What is Emancipation?
Thirteenth Amendment aside, what meaning does emancipation have in the legal landscape today? According to the Cornell Legal Information Institute all 50 states have laws pertaining to when and under what conditions children may become legally independent of their parents. In the state of Utah, emancipation requirements are governed by civil code title 78 chapter 3a.
Section 1003 of this chapter states that that “A minor may petition the juvenile court on his or her own behalf in the district in which he or she resides for a declaration of emancipation.” An emancipated child must be 16 years of age or older and is treated as an adult for most legal purposes, with one notable exception being the jurisdiction of the criminal code; meaning that an emancipated child will not necessarily be “tried as an adult” for criminal offenses.
The emancipation of minors is relatively rare because it is only granted when found to be in the best interest of the child. This definition of “best interest” is left to judicial discretion and most cases that could possibly lead to emancipation end with the subject child in foster care. Furthermore, any child seeking emancipation from his/her parent(s)/guardian(s) must prove that he/she is capable both of living on their own and managing their own finances.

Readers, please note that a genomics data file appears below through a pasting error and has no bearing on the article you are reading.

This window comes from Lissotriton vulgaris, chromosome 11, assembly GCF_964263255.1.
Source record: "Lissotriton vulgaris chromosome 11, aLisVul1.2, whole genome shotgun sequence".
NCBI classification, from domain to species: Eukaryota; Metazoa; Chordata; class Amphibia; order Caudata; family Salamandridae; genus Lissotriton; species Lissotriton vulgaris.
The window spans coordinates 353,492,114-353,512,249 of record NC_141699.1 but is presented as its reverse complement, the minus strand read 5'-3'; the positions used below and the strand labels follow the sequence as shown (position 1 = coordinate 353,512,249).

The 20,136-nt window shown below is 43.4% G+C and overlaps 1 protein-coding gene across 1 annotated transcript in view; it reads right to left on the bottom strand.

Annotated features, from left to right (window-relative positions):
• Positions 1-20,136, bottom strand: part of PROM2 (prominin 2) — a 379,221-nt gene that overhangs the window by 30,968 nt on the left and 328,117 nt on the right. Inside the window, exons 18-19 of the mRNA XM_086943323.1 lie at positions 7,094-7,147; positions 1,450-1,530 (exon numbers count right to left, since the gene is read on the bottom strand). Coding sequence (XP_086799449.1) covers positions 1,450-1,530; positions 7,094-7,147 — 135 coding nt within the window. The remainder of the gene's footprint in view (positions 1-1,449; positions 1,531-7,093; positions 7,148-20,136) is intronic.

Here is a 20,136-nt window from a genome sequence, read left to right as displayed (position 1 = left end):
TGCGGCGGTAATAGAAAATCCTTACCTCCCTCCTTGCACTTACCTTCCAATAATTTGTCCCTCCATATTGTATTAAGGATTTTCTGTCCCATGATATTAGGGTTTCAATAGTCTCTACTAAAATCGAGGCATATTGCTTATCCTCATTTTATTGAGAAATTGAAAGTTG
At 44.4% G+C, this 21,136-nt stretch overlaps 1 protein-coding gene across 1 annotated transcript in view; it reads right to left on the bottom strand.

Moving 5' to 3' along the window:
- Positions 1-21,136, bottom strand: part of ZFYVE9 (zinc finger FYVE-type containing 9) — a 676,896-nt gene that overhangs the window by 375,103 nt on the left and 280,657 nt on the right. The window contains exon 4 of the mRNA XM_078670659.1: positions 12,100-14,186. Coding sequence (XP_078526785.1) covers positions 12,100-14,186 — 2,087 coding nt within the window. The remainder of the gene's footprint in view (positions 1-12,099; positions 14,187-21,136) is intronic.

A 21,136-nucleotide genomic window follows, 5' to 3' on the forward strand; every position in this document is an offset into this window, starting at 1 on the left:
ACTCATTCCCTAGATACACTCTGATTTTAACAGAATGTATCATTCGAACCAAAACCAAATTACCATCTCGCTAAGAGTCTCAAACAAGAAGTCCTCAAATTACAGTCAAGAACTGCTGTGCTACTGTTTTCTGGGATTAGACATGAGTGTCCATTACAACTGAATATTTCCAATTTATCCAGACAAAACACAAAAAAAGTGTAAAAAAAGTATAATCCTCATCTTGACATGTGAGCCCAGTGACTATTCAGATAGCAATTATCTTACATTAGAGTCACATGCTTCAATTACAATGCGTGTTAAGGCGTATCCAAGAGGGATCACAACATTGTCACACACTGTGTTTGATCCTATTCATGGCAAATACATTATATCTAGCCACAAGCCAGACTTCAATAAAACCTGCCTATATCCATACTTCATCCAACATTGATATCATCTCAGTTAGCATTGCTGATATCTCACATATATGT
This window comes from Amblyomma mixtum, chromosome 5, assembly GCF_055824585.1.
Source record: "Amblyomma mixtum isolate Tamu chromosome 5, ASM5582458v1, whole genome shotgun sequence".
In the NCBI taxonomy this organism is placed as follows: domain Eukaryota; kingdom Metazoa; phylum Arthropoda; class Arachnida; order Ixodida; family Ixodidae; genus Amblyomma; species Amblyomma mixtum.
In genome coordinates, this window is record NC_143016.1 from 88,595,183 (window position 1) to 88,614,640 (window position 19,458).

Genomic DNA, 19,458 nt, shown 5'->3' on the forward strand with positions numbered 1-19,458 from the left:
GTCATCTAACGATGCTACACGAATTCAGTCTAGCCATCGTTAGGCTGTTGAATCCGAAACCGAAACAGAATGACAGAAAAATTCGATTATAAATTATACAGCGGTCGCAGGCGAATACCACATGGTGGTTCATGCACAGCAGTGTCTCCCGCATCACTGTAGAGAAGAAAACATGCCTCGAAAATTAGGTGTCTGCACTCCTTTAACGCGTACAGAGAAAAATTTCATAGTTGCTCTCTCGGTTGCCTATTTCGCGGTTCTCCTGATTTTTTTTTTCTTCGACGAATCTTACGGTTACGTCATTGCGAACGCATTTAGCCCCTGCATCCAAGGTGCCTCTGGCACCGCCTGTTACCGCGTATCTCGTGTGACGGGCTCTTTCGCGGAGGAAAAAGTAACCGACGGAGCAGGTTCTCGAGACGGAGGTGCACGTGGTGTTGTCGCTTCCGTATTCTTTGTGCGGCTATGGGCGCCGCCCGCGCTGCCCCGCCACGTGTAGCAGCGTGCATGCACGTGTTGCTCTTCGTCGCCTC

The highest profile emancipation cases are those of child celebrities and child actors whose earnings have been mismanaged by their parents. Less noticeable cases include minors who are married or wish to be married or who wish to enter military service. Minors may seek emancipation due to, and indeed parents may be deemed unfit, for abuse and neglect.
An implied emancipation may arise from parental conduct inconsistent with the duty to exercise control over and care for a minor. The court may also establish an implied partial emancipation in cases where particular circumstances justify emancipation for certain purposes. A final type of emancipation may arise when parent and child mutually agree that the minor will live on his/her own and control their finances; this is called express emancipation and is rarely decided in court.
We hope that this has been an informative discussion of an oft-misunderstood legal process. You can schedule a free consultation with one of our experienced family law attorneys or come see us in our office in Provo. We are proud and happy to be serving the families of Utah Valley with our knowledge and expertise.